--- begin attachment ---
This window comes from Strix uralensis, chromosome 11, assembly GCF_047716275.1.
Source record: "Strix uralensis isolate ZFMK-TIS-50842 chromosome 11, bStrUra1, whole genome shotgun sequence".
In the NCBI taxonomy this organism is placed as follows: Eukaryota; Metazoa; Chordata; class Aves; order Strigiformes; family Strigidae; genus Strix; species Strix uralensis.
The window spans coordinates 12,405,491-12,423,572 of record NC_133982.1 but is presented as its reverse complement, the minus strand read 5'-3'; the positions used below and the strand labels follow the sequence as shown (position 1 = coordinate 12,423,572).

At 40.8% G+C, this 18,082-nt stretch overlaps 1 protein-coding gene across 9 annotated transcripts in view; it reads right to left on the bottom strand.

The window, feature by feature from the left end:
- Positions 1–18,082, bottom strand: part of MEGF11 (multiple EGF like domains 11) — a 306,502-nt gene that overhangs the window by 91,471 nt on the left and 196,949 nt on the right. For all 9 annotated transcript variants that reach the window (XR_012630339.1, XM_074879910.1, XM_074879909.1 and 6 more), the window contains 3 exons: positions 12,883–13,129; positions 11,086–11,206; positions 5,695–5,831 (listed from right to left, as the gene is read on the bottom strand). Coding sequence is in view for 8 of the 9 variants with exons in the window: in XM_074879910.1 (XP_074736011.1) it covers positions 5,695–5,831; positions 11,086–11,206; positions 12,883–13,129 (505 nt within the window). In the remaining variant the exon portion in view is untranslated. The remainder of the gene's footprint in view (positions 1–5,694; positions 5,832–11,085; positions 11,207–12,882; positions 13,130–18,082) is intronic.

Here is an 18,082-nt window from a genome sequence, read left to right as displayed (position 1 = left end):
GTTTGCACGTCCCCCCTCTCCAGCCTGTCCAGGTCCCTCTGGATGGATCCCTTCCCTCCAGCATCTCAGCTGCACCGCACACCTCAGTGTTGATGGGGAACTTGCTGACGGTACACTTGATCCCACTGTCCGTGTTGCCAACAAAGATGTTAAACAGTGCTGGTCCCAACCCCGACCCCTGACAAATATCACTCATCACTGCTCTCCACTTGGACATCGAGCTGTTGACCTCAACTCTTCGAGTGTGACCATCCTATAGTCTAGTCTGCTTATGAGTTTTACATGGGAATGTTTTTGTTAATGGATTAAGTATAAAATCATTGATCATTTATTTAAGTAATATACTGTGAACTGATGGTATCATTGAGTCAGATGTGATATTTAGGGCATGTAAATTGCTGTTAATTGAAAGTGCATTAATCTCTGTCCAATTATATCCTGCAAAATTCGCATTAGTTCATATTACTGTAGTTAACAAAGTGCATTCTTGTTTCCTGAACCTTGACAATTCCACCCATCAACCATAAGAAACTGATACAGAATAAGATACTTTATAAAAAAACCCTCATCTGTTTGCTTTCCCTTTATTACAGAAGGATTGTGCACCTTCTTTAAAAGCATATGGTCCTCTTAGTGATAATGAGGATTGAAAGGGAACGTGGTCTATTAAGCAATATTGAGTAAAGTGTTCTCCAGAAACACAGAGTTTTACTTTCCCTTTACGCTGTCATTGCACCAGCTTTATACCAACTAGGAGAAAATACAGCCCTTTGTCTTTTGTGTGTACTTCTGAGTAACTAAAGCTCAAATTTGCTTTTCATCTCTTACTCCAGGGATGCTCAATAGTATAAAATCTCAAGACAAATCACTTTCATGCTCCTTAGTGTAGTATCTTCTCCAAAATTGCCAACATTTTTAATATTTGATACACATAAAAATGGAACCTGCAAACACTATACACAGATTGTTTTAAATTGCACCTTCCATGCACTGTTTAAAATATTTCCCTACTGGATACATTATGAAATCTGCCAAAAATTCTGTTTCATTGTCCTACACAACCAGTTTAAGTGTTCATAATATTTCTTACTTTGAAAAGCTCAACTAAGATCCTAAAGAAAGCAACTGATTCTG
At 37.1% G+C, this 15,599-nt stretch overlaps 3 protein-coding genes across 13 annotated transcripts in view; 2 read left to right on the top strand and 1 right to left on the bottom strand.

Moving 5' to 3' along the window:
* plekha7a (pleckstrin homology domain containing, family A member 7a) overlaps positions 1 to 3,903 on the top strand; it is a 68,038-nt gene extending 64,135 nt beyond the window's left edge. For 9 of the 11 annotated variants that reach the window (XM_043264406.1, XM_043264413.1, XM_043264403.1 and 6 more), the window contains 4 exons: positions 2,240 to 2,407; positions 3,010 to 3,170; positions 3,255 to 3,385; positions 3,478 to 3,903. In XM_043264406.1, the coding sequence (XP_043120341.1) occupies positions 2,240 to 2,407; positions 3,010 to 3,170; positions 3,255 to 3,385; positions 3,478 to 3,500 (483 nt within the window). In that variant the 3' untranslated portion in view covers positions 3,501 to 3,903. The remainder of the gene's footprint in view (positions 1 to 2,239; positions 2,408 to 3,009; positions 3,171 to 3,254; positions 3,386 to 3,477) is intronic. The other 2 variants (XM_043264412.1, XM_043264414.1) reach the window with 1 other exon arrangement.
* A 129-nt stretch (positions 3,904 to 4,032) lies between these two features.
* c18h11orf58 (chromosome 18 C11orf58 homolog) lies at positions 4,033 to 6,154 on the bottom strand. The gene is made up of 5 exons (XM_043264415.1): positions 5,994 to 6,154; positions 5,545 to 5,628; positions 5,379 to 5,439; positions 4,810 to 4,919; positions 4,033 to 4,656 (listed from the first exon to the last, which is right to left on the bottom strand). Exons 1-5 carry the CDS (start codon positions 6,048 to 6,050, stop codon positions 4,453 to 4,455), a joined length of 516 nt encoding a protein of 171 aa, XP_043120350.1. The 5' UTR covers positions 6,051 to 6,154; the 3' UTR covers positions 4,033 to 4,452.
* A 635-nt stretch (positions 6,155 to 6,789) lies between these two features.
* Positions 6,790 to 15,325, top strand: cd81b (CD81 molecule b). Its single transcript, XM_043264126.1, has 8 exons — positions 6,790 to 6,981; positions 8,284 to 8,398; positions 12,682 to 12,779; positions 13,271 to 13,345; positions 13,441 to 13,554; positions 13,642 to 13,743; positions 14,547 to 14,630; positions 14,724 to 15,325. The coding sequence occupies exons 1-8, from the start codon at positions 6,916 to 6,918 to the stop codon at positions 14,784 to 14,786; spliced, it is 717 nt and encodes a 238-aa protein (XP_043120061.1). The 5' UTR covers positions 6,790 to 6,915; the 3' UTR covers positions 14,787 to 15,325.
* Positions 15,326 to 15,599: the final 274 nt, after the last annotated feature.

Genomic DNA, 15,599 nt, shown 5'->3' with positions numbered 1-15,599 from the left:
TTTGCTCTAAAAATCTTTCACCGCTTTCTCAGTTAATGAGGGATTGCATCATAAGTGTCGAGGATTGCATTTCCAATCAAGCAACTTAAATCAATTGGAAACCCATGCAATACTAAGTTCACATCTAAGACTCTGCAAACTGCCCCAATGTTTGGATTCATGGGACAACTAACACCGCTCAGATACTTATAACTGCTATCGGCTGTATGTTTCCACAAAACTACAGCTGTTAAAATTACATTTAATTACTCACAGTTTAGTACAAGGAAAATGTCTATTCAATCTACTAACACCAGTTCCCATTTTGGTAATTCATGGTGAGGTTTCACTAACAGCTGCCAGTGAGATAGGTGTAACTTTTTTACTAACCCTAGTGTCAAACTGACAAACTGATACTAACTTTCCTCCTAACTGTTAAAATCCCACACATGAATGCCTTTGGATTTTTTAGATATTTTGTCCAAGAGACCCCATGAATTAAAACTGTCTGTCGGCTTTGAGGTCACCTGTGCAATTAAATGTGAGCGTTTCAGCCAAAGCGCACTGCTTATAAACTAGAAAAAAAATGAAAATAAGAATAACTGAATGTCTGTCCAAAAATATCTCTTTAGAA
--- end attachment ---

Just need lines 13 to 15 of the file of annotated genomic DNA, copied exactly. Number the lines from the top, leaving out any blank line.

* A 129-nt stretch (positions 3,904 to 4,032) lies between these two features.
* c18h11orf58 (chromosome 18 C11orf58 homolog) lies at positions 4,033 to 6,154 on the bottom strand. The gene is made up of 5 exons (XM_043264415.1): positions 5,994 to 6,154; positions 5,545 to 5,628; positions 5,379 to 5,439; positions 4,810 to 4,919; positions 4,033 to 4,656 (listed from the first exon to the last, which is right to left on the bottom strand). Exons 1-5 carry the CDS (start codon positions 6,048 to 6,050, stop codon positions 4,453 to 4,455), a joined length of 516 nt encoding a protein of 171 aa, XP_043120350.1. The 5' UTR covers positions 6,051 to 6,154; the 3' UTR covers positions 4,033 to 4,452.
* A 635-nt stretch (positions 6,155 to 6,789) lies between these two features.